I am simply awed by Butler's talent. I wish I could be an illustrator, but alas, I can only draw stick figures and even those stink.

Theresa Radcliffe and John Butler partnered for a  total of  5 other books in the series about the first days of  life of various animals: Shadow the Deer; The Snow Leopard;  Cimru the Seal;  Maya, Tiger Cub; Nanu, Penguin Chick.  We own every one of them and they are all equally as superb as Bashi, Elephant Baby and educational to boot. Kids will learn just how difficult it is for animals to survive the first days of life in the wild. Unfortunately, the books are out of print but you can purchase used copies online, as I did. Also, the wonderful Chicago Public library, my second home, has a copy of a few of the books. If you are a resident of Chicago you can go online to place a copy on hold and request that it be sent to your local branch for you to pick up.

Monday, October 24, 2011

Salt in His Shoes – Michael Jordan in Pursuit of a Dream by Deloris Jordan with Roslyn M. Jordan illustrated by Kadir Nelson

Material from Salt in His Shoes - Michael Jordan in Pursuit of a Dream by Deloris Jordan and Roslyn M. Jordan copyright © 2000, Illustrations copyright © 2000 by Kadir Nelson  Used by permission of Simon & Schuster Books For Young Readers an imprint of Simon & Schuster Children’s Publishing Division

Michael Jordan is an international star, but here in Chicago,  understandably, he has reached super hero status. My kids are too young to have ever seen Michael Jordan play, but you don’t have to know of him, in order to  love this story. It is inspirational and just heart-warming. The book, written by  Jordan’s mother and sister, relates the story of a young, short Michael who loves to play basketball. He, however, becomes frustrated  while on the court because of being taunted by one of the bigger kids. 
Michael desires to grow taller because he believes height is what is necessary to be a great player and to win. His mother teasingly tells him that putting salt in his shoes will make him taller; she adds that prayer is also important. Michael is skeptical but follows his mother’s advice.  He refrains from going to the court as he awaits this growth spurt but diligently practices at home.  After four months elapse, and he has grow not even an inch taller,  he becomes very discouraged .  His father talks to him and explains to him that while height is not irrelevant, what is most critical in becoming a great basketball player is “practice, determination and giving your best.”   Michael realizes the wisdom in his father’s words and dashes off to the court to play. He of course scores the winning shot in that game, despite the taunts of the bully!  The last illustration of the book is  6’ 6’’ Air Jordan #23, in all his glory, dunking the ball.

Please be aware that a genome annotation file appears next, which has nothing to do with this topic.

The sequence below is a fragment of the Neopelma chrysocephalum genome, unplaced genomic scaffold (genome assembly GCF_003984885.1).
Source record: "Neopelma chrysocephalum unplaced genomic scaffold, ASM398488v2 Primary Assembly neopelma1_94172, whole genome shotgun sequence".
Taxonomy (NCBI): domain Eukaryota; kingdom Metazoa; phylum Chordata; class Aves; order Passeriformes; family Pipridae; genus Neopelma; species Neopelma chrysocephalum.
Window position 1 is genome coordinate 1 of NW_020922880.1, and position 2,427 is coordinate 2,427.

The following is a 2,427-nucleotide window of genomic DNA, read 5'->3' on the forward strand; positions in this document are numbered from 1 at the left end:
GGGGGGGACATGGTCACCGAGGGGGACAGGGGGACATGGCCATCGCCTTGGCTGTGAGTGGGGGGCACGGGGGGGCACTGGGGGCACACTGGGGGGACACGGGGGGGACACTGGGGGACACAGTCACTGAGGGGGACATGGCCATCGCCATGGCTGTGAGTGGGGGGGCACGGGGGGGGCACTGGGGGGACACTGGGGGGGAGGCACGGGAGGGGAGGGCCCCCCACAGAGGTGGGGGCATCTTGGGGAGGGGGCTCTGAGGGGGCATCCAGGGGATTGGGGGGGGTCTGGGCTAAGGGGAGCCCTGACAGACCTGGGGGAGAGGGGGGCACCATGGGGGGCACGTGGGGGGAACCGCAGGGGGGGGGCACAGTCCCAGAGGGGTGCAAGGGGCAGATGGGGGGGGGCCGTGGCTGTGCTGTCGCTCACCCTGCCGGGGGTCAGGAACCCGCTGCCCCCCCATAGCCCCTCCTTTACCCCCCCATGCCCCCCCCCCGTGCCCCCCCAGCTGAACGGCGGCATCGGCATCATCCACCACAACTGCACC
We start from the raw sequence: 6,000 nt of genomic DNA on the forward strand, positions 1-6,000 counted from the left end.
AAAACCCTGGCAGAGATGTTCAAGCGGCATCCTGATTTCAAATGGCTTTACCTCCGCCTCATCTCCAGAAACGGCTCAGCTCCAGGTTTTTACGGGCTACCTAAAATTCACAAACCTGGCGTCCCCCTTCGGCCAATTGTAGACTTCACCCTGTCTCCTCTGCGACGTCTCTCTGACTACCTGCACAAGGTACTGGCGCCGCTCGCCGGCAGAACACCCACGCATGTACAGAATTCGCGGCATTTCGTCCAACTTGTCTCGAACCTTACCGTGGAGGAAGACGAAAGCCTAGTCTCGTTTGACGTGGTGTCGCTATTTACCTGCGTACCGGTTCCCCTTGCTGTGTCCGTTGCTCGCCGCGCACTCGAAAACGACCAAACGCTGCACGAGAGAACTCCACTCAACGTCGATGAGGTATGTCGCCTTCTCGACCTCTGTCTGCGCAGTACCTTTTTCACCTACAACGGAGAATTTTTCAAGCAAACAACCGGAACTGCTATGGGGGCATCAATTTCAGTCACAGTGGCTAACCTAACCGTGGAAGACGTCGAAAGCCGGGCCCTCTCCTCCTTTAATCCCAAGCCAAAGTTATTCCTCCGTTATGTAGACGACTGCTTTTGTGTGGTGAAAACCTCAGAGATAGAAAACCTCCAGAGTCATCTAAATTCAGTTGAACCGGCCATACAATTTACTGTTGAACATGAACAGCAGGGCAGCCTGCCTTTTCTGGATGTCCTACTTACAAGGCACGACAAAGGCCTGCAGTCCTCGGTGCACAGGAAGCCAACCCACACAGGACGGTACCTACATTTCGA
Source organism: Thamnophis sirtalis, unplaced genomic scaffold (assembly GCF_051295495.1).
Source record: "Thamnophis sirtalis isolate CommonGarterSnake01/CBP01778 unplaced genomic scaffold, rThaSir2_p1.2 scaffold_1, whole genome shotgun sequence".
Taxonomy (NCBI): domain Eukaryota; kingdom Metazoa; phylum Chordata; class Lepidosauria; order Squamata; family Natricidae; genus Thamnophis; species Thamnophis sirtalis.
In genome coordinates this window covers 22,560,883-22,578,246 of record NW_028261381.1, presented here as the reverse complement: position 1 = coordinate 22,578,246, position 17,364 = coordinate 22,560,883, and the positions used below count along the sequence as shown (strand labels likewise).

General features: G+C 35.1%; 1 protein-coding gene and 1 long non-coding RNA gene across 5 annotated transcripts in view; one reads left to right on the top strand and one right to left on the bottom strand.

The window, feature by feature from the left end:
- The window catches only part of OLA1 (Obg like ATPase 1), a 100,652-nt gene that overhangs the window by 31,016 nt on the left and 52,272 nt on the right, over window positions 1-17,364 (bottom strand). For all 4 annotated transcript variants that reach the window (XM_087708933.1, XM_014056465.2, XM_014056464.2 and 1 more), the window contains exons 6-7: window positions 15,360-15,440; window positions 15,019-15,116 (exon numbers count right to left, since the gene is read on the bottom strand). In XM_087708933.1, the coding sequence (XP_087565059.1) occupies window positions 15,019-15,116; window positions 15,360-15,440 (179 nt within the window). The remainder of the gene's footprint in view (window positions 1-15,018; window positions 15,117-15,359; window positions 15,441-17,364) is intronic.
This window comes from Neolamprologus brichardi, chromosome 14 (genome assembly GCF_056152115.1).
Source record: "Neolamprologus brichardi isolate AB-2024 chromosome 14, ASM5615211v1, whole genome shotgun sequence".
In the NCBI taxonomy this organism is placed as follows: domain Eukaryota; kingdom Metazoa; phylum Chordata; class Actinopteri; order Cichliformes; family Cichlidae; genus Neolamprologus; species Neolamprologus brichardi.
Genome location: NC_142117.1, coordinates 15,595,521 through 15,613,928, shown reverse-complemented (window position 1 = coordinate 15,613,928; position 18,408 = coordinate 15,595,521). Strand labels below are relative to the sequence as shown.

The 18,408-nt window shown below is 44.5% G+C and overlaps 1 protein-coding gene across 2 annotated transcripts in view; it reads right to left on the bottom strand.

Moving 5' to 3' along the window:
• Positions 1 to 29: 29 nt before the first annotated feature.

I love how the family is portrayed here. Mama and Daddy are strong and wise; they do not dismiss Michael’s worries but rather  take the time to listen to him and provide guidance and encouragement.   Salt In His Shoes has been a hit with the boys because what kid does not love to see an underdog prevail. When my 4 yr. old saw the last illustration of Air Jordan he said, “I bet that kid doesn’t pick on him anymore.” Kadir Nelson is one of my favorite illustrators and also an excellent author.  He always illustrates such beautiful African American characters. His illustrations exude such warmth and when I see his name on a book, I purchase it.

Sunday, October 23, 2011

Meanwhile… by Jules Feiffer

Text and pictures copyright ©1997 by Jules Feiffer

Written in comic book format, the story begins with young Raymond engrossed in a comic book. Raymond’s mother begins to call him; he ignores her; she becomes more  insistent  and exasperated. Raymond notices that in the comic book he is reading, the word “MEANWHILE” followed by three dots …. is used  to cause a  scene change.  Curious as to  whether it will work in real life, Raymond scrawls the word on his bedroom wall. To his initial delight,  it does indeed precipitate a scene change. He finds himself transported  into a swashbuckling scene on a pirate ship where he eventually is forced to walk the plank.  Under the guise of writing a letter to his mother,  Raymond asks for a pen and paper as his one last request.